“A lot of people would’ve looked past it and said, ‘What’s the big deal?’ but a lot gets put into this,” Paiva said. “I’ve been going balls to the wall for weeks.”
Not only is Paiva certain he’s a better fighter now than he was three years ago – or, for that matter, in January – he’s convinced he’s a much better fighter than his record indicates, a byproduct of the elite competition in the northeast.
“To be honest, I kind of like having the record I have considering where I’m trying to get,” he said. “People who know the sport and have been around it for a while and have watched my career know I’m not a 4-5 fighter. The guys with the losing records are the hungriest. They’re the ones you should fear the most.
“I’ve progressed a lot,” Paiva continued. “I’ve evolved and changed a lot as a fighter, especially during this last camp, and it’ll show in this next fight. I think Joe is expecting to see the old ‘Sweetbread.’ With what shows in videos and what he’s expecting, he’s going to be caught off guard. I’m nowhere near where I used to be.”
Three years and nine fights later, the secret to Paiva’s unabashed confidence is perspective.
“The thing is I never really lost big, or at least I feel that way. I feel like I haven’t had anyone really come in and knock my head off my shoulders, so to speak,” he said.
With a major milestone on deck, and perhaps more in the future, Paiva controls his own destiny, and the road to featherweight supremacy begins Friday at Twin River.
“I’ve overcome a lot of adversity,” he said. “Every fight is different. It’s always a 50-50 chance no matter who you are. Guys get caught. Things happen.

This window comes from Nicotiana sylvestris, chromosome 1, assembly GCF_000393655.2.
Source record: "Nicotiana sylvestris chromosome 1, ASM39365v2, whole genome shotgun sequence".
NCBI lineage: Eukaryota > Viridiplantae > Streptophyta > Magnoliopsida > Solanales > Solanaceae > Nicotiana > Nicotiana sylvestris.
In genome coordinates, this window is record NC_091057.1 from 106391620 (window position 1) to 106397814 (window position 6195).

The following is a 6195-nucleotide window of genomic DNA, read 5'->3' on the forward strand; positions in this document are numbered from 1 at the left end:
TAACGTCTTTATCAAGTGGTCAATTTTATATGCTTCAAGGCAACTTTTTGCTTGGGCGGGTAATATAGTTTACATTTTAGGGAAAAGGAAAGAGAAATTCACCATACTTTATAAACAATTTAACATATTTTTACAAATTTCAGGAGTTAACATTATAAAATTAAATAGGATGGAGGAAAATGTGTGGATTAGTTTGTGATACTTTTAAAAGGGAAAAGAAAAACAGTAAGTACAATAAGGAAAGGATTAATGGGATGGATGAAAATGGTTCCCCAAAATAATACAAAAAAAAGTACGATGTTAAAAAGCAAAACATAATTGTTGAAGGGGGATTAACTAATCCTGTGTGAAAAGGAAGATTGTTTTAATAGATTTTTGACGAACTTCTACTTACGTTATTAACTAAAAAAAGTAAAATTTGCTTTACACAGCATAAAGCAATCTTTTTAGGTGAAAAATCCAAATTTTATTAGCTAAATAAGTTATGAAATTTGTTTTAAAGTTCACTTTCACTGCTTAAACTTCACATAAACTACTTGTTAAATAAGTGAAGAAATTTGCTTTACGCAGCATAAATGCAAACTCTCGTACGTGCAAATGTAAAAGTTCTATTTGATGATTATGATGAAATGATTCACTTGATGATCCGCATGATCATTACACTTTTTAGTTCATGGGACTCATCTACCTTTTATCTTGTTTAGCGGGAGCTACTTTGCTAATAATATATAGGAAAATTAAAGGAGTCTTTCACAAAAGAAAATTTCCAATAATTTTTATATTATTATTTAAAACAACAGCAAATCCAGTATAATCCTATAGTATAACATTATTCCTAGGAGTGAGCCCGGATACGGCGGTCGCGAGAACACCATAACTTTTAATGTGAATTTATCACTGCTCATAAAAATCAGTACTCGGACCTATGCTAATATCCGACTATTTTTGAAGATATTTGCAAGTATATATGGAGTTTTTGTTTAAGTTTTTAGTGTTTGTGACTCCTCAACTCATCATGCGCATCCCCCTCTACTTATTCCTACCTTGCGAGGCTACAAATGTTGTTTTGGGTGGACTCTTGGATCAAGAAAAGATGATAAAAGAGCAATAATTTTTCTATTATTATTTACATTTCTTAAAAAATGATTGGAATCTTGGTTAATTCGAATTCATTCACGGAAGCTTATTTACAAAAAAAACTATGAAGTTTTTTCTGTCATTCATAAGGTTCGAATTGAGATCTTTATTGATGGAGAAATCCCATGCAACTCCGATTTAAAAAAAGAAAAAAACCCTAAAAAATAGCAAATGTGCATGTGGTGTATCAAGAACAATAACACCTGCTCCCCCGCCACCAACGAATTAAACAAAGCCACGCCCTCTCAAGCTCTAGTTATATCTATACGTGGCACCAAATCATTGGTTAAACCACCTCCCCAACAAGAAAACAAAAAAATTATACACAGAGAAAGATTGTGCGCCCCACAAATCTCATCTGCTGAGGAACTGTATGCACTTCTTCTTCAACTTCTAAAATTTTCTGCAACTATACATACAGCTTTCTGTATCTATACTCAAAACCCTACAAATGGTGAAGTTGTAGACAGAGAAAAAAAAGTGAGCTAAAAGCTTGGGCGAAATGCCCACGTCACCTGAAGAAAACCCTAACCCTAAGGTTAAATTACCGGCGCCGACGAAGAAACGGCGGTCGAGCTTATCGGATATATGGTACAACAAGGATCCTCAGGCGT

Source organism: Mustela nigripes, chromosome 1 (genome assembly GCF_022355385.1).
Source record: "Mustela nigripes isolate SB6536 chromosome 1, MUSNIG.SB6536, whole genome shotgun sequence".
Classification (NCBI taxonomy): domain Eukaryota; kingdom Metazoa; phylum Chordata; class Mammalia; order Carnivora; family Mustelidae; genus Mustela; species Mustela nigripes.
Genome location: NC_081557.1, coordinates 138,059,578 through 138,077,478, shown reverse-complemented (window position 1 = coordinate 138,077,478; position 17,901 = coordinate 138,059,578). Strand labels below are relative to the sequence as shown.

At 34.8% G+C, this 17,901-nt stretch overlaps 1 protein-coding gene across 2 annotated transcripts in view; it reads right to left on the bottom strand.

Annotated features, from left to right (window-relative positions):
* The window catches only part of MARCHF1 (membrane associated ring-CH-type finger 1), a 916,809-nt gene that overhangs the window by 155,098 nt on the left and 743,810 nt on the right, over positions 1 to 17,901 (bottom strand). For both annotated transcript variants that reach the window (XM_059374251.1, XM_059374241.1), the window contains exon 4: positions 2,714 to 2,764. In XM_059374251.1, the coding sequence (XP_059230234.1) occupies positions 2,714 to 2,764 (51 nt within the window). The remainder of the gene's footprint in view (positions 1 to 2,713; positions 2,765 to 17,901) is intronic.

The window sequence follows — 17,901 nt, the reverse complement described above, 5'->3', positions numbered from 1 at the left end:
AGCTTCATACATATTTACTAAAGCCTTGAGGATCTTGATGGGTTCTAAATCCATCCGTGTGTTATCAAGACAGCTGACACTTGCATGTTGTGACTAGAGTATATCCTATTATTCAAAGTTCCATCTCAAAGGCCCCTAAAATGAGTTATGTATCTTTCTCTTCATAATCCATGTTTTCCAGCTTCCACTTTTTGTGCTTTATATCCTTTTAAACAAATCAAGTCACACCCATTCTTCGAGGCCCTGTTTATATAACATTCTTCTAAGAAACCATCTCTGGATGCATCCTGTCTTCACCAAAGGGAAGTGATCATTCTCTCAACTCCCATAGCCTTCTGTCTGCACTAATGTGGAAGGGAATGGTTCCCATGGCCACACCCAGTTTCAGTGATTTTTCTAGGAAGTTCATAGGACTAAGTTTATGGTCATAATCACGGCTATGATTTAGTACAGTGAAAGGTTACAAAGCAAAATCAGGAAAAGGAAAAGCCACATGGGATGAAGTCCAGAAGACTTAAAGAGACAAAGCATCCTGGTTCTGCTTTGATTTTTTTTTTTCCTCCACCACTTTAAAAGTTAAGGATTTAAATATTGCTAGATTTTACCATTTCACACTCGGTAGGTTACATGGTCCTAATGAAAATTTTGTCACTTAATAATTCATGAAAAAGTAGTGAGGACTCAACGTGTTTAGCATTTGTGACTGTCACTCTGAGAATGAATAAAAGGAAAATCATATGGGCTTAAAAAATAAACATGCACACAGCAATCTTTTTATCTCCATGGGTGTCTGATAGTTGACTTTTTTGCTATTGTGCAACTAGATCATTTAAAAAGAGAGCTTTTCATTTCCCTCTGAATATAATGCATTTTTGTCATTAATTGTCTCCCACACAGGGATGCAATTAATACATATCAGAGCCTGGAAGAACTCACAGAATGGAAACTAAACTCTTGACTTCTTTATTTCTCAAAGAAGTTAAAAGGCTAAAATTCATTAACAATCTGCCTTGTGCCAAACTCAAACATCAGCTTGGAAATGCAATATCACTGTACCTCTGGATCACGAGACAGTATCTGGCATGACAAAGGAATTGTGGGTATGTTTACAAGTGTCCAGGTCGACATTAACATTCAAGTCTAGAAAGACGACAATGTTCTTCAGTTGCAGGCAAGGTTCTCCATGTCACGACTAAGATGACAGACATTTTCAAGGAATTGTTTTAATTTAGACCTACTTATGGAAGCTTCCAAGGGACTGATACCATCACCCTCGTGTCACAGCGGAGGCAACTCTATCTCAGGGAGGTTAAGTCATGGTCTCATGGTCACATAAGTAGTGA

“This division is one of the deepest in the northeast. I feel I’m neck and neck with the best competition. It’s all about evolving and maturing in the cage, and I’m doing that as my career progresses. I’m more professional about it. I’m a lot more headstrong and profound. It’s the way things need to be now.”
The main event of “CES MMA XXIV” features Providence lightweight Luis Felix (11-7, 4 KOs) facing Julian Lane (6-3-1, 1 KO) for the vacant CES MMA title in a five-round bout.
UFC vet Ricardo Funch (8-4, 4 KOs) of Ludlow, Mass., will make his CES MMA debut on the undercard when he faces welterweight Brett Oteri (12-5, 1 KO) of Dedham, Mass.
Also on the card, Providence heavyweight Greg Rebello (17-5, 9 KOs) will take on Kennesaw, Ga., native Aaron Johnson (12-8, 1 KO); lightweight Andres Jeudi (6-2, 2 KOs) of Dorchester, Mass., battles Framingham, Mass., vet Saul Almeida (15-5); and female flyweight sensation Kaline Medeiros (2-3, 1 KO) of Fall River, Mass., faces Brigitte Narcise of Fairfield, N.J., in Narcise’s pro debut.
Fan-favorite Willie Brown (2-0) of Meriden, Conn., returns to battle J.A. Dudley (6-11) of Plainfield, N.J., in a light heavyweight bout; Providence’s Keenan Raymond (1-0) puts his record on the line against Dorchester featherweight James Murrin (1-0); featherweight Pete Rogers Jr. (1-1, 1 KO) of Norwich, Conn., faces Mike Lamm (0-1) of Newton, Mass.; and Providence vet Joe Reverdes (1-3) returns to battle newcomer Randy Campbell of Elizabeth, N.J., in a bantamweight bout.